The 2009 Assembly and those leading up to it worked for a solution, "a bound conscience" platform upon which supposedly all people could stand because they knew a fundamental truth: there was and is no consensus in the ELCA, not just regarding homosexuality, but a whole litany of issues. That, by its very definition, is schism.
Instead of confessing this schism, instead of getting on our knees and saying we cannot find another way forward together, instead of being willing to admit that perhaps the only way forward was to go our separate ways and trust in the common future we have together in Christ that in our present sinfulness we cannot reflect as an institution anymore, instead of perhaps accepting that maybe we will not be the "big fish" in the Lutheran pond anymore, we dressed this 2009 non-decision decision as some kind of triumph for congregations to have the freedom to choose according to their local contexts. All they did was shift the debate from the national level back to the congregations. Instead of having the courage to make a decision that might be completely wrong (since when have we as Lutheran been afraid to do that?), they chose to make a decision that they knew without a doubt would be partially wrong hoping that being partially right would be enough to keep the ship afloat.
Just my humble opinion. The 2011 Assembly should be interesting.
"in the ELCA where many laity and clergy alike are one step away from being Unitarian."
Sounds pretty sweeping...How many is many? Is that true in your congregation, synod?
"a fundamental truth: there was and is no consensus in the ELCA, not just regarding homosexuality, but a whole litany of issues."
How many issues are there in this litany?
To anonymous... by this time a in Missouri's unpleasantness the majority had already left... I am not being triumphalistic, just wondering what is the hold up or if this is the end of the slow leak...
Could questions, Dan.
Many, of course, is a relative term. So I will get a bit more specific. The synod where I first started seminary had a child who managed to stay in the synod for a first call (the rest of us were told there were no first call openings). This child has since left the ELCA to start an independent church, publicly confessing to the local newspaper that Jesus is not the only way to God but is one among many. I believe the bishop father may have left the ELCA, too, but I'm not sure.
Matthew Fox is good draw for almost any clergy conference as is Bishop Spong. They were pretty big draws in seminary as well, as were the works of Marjorie Suchocki. If I am remembering all of them correctly, I do believe there are strong pluralistic leanings. And, yes, in the synod in which I serve there is a pastor who is well known for denying the resurrection and many others who came the Democratic Party platform on par or even above that of the Lutheran Confessions. So, when I say many, I do not mean a majority, but a significant minority.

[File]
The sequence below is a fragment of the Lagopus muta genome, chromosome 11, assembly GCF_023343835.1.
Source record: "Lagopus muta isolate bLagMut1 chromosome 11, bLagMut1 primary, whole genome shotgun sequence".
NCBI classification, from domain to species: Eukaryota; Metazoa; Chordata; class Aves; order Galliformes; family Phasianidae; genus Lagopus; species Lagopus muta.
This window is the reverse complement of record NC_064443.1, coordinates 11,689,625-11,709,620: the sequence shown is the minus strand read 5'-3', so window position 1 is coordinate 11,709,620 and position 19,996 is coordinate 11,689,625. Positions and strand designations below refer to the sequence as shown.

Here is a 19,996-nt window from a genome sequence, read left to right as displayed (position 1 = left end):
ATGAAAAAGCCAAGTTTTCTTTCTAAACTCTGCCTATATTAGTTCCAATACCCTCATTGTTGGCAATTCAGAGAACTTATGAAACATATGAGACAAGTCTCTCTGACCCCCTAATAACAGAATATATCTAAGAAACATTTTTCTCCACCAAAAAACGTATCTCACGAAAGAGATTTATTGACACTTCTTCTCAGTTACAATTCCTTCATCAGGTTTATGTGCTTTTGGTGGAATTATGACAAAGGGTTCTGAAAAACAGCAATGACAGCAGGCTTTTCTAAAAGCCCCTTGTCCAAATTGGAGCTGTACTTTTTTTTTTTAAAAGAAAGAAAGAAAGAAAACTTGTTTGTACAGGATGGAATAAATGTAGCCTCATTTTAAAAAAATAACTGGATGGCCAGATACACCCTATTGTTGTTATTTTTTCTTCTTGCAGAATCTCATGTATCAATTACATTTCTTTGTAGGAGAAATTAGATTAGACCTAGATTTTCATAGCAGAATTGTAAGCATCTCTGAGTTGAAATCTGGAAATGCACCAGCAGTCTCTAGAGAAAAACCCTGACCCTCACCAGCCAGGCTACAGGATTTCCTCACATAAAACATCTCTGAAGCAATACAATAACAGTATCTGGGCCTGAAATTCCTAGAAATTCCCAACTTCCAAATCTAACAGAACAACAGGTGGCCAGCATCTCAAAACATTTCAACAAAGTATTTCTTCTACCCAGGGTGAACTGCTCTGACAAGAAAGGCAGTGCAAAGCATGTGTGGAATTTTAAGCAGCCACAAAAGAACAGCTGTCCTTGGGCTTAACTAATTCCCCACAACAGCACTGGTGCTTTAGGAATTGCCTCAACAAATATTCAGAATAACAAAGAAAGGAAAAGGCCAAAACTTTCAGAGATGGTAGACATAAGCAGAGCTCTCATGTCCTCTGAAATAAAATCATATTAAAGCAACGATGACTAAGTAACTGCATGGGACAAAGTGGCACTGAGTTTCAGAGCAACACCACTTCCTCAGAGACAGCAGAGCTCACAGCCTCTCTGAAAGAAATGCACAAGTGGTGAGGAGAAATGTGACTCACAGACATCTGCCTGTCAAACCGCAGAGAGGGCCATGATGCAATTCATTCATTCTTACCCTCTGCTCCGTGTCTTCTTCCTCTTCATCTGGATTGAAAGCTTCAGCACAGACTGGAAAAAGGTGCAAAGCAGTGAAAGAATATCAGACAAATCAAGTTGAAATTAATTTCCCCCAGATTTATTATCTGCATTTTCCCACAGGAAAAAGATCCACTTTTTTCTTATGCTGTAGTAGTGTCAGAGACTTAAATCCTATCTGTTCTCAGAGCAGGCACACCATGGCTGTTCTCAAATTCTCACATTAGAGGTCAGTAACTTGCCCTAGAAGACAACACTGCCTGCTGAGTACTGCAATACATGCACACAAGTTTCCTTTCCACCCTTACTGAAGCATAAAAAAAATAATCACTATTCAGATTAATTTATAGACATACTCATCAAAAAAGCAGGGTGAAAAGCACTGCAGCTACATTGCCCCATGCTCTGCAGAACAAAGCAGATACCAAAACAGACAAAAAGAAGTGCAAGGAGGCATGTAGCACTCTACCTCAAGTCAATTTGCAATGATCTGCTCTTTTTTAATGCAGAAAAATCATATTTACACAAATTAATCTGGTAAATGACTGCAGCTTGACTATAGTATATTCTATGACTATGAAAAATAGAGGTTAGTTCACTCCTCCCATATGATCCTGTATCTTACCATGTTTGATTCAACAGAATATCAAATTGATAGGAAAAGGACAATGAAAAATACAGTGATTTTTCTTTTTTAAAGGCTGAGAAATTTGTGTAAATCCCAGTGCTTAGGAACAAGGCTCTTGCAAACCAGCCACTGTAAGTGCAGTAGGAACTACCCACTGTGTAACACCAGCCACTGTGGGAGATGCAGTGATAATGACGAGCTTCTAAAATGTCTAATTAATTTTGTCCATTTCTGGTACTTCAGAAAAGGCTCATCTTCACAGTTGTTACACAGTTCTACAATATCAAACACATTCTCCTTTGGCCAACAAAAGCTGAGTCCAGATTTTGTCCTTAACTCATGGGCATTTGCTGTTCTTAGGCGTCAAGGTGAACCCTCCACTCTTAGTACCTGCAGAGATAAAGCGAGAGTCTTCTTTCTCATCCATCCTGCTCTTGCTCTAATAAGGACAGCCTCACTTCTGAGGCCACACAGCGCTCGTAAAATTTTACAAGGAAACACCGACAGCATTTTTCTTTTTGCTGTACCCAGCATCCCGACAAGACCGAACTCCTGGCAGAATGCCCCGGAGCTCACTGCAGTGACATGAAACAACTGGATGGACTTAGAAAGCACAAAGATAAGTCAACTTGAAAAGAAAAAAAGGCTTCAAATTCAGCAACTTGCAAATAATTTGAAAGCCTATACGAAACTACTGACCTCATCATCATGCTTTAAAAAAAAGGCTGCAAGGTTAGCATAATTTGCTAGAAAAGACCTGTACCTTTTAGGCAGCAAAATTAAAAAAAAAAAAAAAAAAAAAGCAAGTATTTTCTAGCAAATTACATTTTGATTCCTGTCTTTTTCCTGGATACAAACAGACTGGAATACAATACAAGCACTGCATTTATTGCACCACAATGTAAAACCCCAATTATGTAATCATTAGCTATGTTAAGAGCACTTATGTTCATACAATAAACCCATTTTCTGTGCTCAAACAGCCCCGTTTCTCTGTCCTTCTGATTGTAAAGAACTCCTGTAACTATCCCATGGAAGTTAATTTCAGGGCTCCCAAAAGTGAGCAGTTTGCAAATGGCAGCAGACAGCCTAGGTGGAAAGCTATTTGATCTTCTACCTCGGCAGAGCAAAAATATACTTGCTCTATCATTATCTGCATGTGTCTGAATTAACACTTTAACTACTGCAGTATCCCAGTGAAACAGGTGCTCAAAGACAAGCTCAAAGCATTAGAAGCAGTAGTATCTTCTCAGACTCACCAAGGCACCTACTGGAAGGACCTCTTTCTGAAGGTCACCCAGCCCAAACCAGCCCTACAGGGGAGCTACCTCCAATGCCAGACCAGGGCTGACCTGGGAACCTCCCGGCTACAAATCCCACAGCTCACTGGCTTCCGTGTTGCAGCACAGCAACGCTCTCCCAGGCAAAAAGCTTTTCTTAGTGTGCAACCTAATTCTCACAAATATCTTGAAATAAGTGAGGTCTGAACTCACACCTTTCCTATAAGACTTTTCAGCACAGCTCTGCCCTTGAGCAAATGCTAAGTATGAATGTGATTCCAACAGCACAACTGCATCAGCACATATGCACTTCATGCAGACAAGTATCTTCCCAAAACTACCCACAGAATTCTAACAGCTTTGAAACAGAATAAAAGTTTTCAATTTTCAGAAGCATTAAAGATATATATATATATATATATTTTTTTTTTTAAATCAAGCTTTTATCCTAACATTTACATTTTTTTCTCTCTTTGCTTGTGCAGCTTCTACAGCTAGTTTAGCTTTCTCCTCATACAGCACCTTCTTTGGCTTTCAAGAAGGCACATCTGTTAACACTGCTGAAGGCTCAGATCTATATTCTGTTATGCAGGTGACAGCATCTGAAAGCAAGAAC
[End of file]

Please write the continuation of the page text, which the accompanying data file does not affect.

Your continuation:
As for the litany of other issues dividing the ELCA and slowly pulling it apart piece by piece:
1. Call to Common Mission and ecumenical agreements with other denominations that have opened the Pandora's box from issues ranging from the authority of the Lutheran Confessions to Christ's true presence in the Holy Eucharist.
3. Genetics and stem cell research.
4. Liturgical renewal and abandonment.
5. Mega-Church Model verses store front model verses closed down all those old stuffy building models.
6. The lack of congregational representation at the church wide level.
7. Understandings of what exactly Christan mission is.
8. Israel and Palestine.
9. Inconsistent standards from region to region regarding candidacy.
If it wasn't so late I could probably think of a few others.
Anyway, like I said, just my two cents.
I have found as the years go by I am a right-winger nutball in the ELCA and yet I am a barefoot Hippy compared to the norm in the LCMS. Well, I am the product of a Roman Catholic father and a Southern Baptist mother, baptized at age 11 with absolutely no Scandinavian background what-so-ever and I hate coffee. I guess I can't help but be an oddball and a bit confused.
And of course, that is "Good questions" not "Could questions".
I don't drink coffee either, and sometimes that's harder to explain to Lutherans than some of the finer points of doctrine.
Peace to you.